75th Anniversary of Mt. Rushmore

One of America’s most instantly recognizable landmarks turns 75 this year.

Mount Rushmore--which features faces of four presidents carved into a cliffside--embodies our grandiose ambitions and literally etches the nation’s face into the Earth.

“Mount Rushmore showcases art on a grand scale. And it defines the ingenuity, vision and tenacity of determined men and women who saw the project through,” said Diana Saathoff, executive director of the Mount Rushmore Society, a nonprofit that’s hosting events at the park throughout 2016.

South Dakota’s most famous attraction features visages of George Washington, Thomas Jefferson, Theodore Roosevelt and Abraham Lincoln gazing over the state’s Black Hills region.

The project began before the Great Depression and ended a little more than a month before the attack on Pearl Harbor saw the United States enter World War II.

John Gutzon de la Mothe Borglum began sculpting Mount Rushmore in 1927 and James Lincoln de la Mothe Borglum--his son--oversaw its completion after his father’s death in 1941.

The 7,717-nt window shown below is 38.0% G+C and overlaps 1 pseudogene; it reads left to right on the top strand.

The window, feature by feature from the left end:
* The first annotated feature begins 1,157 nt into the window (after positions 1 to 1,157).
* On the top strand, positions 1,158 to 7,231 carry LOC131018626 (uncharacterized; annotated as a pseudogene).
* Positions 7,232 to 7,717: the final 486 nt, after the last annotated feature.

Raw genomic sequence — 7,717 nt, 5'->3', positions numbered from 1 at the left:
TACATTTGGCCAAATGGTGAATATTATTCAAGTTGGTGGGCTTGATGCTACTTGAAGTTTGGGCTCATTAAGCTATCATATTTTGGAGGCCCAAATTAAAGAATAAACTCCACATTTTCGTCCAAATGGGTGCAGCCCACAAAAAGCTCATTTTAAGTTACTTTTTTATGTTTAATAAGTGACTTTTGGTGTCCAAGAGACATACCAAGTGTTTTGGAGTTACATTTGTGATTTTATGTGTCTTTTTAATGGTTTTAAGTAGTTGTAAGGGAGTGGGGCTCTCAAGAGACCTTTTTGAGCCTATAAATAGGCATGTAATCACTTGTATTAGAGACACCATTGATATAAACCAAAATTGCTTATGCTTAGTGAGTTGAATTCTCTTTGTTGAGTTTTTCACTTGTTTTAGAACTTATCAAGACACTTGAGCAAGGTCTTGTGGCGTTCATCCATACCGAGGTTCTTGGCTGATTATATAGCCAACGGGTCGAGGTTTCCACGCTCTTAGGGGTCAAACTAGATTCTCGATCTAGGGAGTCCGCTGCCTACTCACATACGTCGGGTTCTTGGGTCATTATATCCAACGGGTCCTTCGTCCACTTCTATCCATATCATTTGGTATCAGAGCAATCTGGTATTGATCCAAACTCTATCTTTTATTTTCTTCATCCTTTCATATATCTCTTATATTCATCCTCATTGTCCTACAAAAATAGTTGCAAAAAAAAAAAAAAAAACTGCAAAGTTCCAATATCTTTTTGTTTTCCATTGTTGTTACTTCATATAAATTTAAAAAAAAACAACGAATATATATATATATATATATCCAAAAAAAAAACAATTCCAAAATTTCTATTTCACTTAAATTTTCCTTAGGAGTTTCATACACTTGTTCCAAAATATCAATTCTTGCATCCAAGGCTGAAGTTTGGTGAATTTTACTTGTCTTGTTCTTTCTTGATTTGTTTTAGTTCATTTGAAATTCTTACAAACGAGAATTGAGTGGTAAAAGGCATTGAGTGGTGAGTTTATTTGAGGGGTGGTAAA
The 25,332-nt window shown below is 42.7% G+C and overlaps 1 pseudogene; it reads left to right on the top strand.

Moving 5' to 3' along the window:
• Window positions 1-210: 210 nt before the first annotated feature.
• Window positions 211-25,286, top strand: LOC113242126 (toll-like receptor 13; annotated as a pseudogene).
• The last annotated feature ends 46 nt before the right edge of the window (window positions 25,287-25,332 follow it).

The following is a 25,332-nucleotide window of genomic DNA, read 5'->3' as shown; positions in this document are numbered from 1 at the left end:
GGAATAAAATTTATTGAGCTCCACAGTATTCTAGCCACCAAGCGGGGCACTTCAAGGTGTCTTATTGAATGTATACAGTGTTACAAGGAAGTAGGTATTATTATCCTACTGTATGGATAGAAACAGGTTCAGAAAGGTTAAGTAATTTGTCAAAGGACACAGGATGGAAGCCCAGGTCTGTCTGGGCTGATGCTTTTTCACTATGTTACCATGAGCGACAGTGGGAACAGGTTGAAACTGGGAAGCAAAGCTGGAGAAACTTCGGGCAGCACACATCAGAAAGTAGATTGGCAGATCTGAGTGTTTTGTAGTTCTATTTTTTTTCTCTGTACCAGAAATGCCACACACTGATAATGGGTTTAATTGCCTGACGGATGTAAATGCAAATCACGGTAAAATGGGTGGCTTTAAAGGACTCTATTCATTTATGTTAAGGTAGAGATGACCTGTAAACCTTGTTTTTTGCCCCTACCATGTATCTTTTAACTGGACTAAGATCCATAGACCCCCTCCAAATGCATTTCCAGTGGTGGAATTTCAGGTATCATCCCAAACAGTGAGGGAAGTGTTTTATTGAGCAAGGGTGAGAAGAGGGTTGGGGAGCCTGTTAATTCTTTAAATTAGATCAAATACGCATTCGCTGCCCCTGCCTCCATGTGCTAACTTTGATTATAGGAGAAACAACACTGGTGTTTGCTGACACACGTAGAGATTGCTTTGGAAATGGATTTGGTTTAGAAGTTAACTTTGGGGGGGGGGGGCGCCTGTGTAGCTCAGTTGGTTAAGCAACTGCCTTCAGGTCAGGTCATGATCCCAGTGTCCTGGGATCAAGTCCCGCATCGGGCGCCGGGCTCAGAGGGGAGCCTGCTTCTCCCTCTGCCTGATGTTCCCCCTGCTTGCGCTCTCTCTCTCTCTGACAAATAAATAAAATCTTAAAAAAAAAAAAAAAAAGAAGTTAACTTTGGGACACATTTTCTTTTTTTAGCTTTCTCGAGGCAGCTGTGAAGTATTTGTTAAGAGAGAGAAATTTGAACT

To see a calendar of events related to the anniversary, visit www.MountRushmoreSociety.com.

Random facts about Mount Rushmore:

  • The park hosts an estimated 3 million visitors per year.
  • Not a single death occurred during the 14-year project that employed 400.
  • Dynamite did 90 percent of the work. Jackhammers and chisels handled the fine detail, while explosives removed roughly 450,000 tons of rock.
  • Each face stands 60 feet tall.
  • Original plans put Thomas Jefferson’s face on the end opposite George Washington, but the granite’s weak structure forced a change. Crews dynamited Jefferson’s face 18 months into the project and carved it next to Washington.
  • Gutzon Borglum started work on a Hall of Records behind Abraham Lincoln’s image. Borglum wanted the mountain to house national relics like the Declaration of Independence and Constitution.

Source: www.VisitRapidCity.com

BONUS: Mount Rushmore’s concept inspires intriguing discussions in other areas. Ask friends who occupies spots on their “Mount Rushmore” of  greatest athletes, musicians, artists and so on.